The word ‘hybrid’ might make you think that such water heaters can run on both gas and battery, for example, but that’s not the case.
In fact, a hybrid water heater is a combination of tankless and tank water heating technologies – the unit has a reservoir where the water can be stored but it doesn’t run constantly. Such heaters work by absorbing heat from the outside air and using it to warm up the water.
How Does a Hybrid Water Heater Work?
What is a hybrid water heater and how does this thing, also referred to as a ‘heat pump water heater’, work?
This unit uses the heat from the outside air, just like a regular heat pump.
The device draws the air to the evaporator coil that contains refrigerant. The coil absorbs the heat from the air and then the heat exchanger heats the water in the tank.
You can also choose to go for an air-source heat pump system that combines space cooling and heating with water heating.
What Is the Difference Between a Regular Water Heater and a Hybrid Water Heater?
Traditional water heaters heat from the bottom. In such units, the heat rises through the tank and warms the water (a lot of heat, however, is lost through the top of the device).
A tankless water heater also gets heated from the bottom, but the water doesn’t have a reservoir to be stored in, so it runs through copper pipes.
A hybrid water heater is similar to a tankless water heater as it doesn’t constantly run. But at the same time, the unit has a tank that can get filled with heated water whenever the household needs it.
The main difference between traditional water heaters and hybrid models is that the latter absorb heat from the air and then transfer it to the water.
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Hybrid Water Heater Installation
Here are a few things that you should bear in mind when installing a hybrid water heater:
- Such units can be installed only in places where the temperature stays between 40 F and 90 F year-round.
- There should be at least 1.000 cubic feet of air space around the heater. The location should also offer sufficient height.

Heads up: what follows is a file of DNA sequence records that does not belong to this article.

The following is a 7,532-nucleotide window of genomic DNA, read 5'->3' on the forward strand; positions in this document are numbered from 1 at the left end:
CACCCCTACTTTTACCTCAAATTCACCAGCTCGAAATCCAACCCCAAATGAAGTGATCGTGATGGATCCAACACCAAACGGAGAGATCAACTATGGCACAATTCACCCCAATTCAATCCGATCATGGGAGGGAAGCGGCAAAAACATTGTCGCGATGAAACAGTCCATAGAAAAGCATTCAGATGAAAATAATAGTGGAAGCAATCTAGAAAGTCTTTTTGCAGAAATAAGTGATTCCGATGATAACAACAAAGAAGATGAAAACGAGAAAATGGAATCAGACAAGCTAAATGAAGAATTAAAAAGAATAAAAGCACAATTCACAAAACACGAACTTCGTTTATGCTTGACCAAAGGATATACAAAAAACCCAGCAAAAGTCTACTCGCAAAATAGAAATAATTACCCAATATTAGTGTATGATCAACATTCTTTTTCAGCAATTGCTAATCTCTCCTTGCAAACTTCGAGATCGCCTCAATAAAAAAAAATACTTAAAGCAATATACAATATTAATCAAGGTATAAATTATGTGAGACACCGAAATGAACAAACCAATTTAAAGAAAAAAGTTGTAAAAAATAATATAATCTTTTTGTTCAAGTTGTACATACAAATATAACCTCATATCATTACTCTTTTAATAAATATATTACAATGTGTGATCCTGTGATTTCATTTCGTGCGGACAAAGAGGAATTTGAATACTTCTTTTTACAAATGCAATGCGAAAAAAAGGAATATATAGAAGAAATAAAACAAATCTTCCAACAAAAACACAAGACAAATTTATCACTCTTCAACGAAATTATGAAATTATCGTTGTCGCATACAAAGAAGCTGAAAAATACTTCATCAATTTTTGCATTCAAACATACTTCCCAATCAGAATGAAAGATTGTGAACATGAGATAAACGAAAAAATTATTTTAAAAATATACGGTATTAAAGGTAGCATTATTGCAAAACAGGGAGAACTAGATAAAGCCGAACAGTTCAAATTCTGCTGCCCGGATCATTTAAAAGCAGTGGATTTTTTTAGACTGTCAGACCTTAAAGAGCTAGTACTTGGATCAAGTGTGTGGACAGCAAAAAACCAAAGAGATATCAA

- The location should be able to accommodate a condensate drain or pump.
- Find a plumber who has relevant experience. At the moment, hybrid water heaters account for only around 2% of the market, so not all contractors are familiar with the technology.
- Go for a unit with a water tank that is a bit larger than the typically recommended size for your household. This will help you avoid using the inefficient auxiliary heat mode.
- Pick a hybrid water heater with a smart thermostat. This device will initiate the heating process during off-peak hours; this will not only save energy but also help make sure that you don’t run out of hot water when you need it.
- You can increase the efficiency of the unit even more, if you install the heater in a room that has excess heat (like the furnace room, for example).
Hybrid Water Heater Pros and Cons
- Are more energy-efficient
Around 20% of your home’s energy use goes on water heating. Installing a hybrid water heater is a great way to lower these costs, as, in general, such units are 4 times more efficient than a regular water heater.
- Are more environmentally-friendly
Heat pump water heaters help reduce your house’s carbon footprint.
Such units have energy-efficient compressors that are much ‘greener’ than electric and gas-fired heaters.
- You can take advantage of various incentives
Utility companies and governments offer mail-in rebates, discounted electricity rates, and tax credits to the homeowners that are willing to adopt the new technology. So, make sure to explore the options that are available to you.
- Require more space than tankless water heaters
A hybrid water heater has a tank. That’s why it’s not the perfect option for houses with limited space.